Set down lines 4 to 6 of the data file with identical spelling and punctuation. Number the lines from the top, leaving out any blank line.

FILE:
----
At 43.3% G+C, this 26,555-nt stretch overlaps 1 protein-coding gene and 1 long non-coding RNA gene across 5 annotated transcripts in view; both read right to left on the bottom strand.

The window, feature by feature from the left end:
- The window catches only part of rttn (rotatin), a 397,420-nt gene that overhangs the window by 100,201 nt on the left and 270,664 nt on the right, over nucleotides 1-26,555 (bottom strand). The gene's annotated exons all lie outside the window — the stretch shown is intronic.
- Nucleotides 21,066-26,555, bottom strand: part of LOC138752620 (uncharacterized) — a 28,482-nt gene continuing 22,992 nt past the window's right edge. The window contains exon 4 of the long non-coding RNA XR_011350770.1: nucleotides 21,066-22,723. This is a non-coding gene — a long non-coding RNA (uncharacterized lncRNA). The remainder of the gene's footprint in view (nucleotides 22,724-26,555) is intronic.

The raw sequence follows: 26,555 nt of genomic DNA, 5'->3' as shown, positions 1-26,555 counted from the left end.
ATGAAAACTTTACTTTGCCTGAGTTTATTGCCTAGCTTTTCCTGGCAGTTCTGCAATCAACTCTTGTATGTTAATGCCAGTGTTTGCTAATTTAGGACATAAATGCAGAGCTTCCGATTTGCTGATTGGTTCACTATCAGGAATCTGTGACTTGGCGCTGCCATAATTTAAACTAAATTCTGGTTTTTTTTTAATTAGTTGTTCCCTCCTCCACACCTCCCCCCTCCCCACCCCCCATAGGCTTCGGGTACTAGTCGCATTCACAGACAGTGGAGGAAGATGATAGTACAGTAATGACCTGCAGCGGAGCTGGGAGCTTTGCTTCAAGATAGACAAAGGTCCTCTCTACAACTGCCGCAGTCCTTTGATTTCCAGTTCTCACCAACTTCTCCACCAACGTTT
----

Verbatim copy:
- Nucleotides 21,066-26,555, bottom strand: part of LOC138752620 (uncharacterized) — a 28,482-nt gene continuing 22,992 nt past the window's right edge. The window contains exon 4 of the long non-coding RNA XR_011350770.1: nucleotides 21,066-22,723. This is a non-coding gene — a long non-coding RNA (uncharacterized lncRNA). The remainder of the gene's footprint in view (nucleotides 22,724-26,555) is intronic.

The raw sequence follows: 26,555 nt of genomic DNA, 5'->3' as shown, positions 1-26,555 counted from the left end.
ATGAAAACTTTACTTTGCCTGAGTTTATTGCCTAGCTTTTCCTGGCAGTTCTGCAATCAACTCTTGTATGTTAATGCCAGTGTTTGCTAATTTAGGACATAAATGCAGAGCTTCCGATTTGCTGATTGGTTCACTATCAGGAATCTGTGACTTGGCGCTGCCATAATTTAAACTAAATTCTGGTTTTTTTTTAATTAGTTGTTCCCTCCTCCACACCTCCCCCCTCCCCACCCCCCATAGGCTTCGGGTACTAGTCGCATTCACAGACAGTGGAGGAAGATGATAGTACAGTAATGACCTGCAGCGGAGCTGGGAGCTTTGCTTCAAGATAGACAAAGGTCCTCTCTACAACTGCCGCAGTCCTTTGATTTCCAGTTCTCACCAACTTCTCCACCAACGTTT